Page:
shelter, and caused the men to crouch into the smallest possible space and wish for the little red cap of the fairy story, which would make the wearer invisible.
But it was the Hotchkiss shell that made the infernal noise which caused the bravest to duck his head.
Though no more destructive than the others, its mere sound worked on the men's nerves, and the moral effect was powerful.
The tremendous scream of the missile was caused by a ragged edge of lead which remained on the shell as it left the gun. When the light was favorable, and with the observer standing behind the gun, a peculiar phenomenon was often observed.
The projectile seemed to gather the atmosphere as it sped along, just as our globe carries its atmosphere through space, and this apparently accounted for the statement that sometimes men were killed by the wind of a cannon-ball.
Hand-grenades were sometimes used with great effect when the troops were close.
The grenade was ignited by the act of throwing, and had the peculiar value that, due to the arrangement of the fuse, the enemy could not utilize the same missile to throw back.
It could be thrown about one hundred feet, but as the fragments scattered nearly two hundred yards, the assailant had to seek cover himself to prevent injury from his own grenade.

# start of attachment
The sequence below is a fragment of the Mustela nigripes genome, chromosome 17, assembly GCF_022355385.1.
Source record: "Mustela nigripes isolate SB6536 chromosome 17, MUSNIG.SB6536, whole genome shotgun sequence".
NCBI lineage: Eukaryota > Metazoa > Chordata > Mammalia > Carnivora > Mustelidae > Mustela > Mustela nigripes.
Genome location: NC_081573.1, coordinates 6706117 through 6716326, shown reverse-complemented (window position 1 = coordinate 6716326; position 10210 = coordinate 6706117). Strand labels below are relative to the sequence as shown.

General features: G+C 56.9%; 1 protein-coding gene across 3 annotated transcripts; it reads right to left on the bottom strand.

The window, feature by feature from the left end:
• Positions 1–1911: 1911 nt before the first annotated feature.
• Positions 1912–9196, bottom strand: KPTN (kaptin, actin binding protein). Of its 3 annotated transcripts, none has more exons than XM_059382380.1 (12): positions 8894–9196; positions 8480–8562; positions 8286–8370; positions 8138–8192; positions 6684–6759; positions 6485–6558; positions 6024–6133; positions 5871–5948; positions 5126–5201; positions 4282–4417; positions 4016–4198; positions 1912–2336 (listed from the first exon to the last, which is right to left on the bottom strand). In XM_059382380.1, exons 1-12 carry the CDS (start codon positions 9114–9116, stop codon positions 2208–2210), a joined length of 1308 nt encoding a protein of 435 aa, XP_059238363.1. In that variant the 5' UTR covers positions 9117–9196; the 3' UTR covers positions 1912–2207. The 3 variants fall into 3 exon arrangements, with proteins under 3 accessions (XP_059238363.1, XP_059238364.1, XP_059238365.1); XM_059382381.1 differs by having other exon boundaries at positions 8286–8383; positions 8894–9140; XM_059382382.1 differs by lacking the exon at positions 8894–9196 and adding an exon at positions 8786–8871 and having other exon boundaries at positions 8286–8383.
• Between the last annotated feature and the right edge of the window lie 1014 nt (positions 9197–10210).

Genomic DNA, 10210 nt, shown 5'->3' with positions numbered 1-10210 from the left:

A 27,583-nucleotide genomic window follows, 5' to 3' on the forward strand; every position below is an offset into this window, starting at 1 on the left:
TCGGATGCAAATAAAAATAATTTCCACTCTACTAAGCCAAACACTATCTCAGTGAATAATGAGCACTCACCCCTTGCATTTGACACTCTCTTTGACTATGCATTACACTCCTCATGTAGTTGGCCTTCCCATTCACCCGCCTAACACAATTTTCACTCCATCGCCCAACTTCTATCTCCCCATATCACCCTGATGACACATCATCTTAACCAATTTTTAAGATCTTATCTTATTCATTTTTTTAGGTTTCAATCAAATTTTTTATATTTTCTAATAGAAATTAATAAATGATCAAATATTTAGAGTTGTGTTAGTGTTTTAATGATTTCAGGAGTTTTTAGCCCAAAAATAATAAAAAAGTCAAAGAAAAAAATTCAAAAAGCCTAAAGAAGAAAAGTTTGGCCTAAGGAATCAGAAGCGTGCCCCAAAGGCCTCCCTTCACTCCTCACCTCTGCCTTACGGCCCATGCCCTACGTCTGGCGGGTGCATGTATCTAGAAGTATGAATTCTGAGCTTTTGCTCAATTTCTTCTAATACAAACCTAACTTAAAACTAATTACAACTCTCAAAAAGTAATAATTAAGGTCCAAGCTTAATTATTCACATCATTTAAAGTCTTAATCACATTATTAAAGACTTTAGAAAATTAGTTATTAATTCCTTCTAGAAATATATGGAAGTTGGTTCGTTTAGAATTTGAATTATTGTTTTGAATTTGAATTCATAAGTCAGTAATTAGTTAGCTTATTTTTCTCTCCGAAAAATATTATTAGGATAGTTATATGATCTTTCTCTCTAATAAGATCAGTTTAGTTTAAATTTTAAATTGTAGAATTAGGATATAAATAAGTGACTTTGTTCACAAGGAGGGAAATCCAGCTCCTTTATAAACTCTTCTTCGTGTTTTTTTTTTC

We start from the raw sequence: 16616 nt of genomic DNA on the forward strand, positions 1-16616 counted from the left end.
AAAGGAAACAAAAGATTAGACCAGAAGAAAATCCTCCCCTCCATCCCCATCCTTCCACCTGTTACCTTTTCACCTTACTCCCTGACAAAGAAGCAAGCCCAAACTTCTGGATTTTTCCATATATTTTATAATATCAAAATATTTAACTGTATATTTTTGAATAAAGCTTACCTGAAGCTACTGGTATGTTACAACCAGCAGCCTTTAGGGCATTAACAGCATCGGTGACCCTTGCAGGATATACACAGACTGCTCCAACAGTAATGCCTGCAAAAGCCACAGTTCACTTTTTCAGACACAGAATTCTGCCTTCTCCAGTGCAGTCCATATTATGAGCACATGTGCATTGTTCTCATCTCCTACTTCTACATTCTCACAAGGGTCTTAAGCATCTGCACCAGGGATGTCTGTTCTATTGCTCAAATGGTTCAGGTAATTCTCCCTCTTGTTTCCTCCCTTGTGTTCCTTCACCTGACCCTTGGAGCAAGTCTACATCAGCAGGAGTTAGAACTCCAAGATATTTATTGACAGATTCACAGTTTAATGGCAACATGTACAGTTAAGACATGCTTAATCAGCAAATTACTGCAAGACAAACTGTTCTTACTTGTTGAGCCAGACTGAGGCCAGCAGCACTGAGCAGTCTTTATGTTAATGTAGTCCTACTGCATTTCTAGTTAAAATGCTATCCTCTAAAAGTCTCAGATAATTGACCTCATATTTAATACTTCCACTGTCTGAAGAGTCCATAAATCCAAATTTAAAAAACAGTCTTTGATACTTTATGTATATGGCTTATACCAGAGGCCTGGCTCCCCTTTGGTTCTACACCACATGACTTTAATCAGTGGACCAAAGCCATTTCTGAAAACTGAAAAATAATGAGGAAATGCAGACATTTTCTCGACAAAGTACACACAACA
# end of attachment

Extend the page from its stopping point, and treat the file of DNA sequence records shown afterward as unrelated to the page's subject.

The variety of rifled projectiles used by the Confederates
was very great.
This was due to the fact that their ordnance had to be procured from whatever source possible, and the differences in ammunition were, of course, greater than those of the guns.
About seventy different kinds of projectiles were in use at one time.
One of these devices was a cupped copper plate, fastened to the shell by a screw, and held firm by radial grooves.
It was used principally for the larger calibers, and took the rifling very well.
However, one objection to it was that the copper plates often became detached and were liable to cause damage to troops in front of the guns.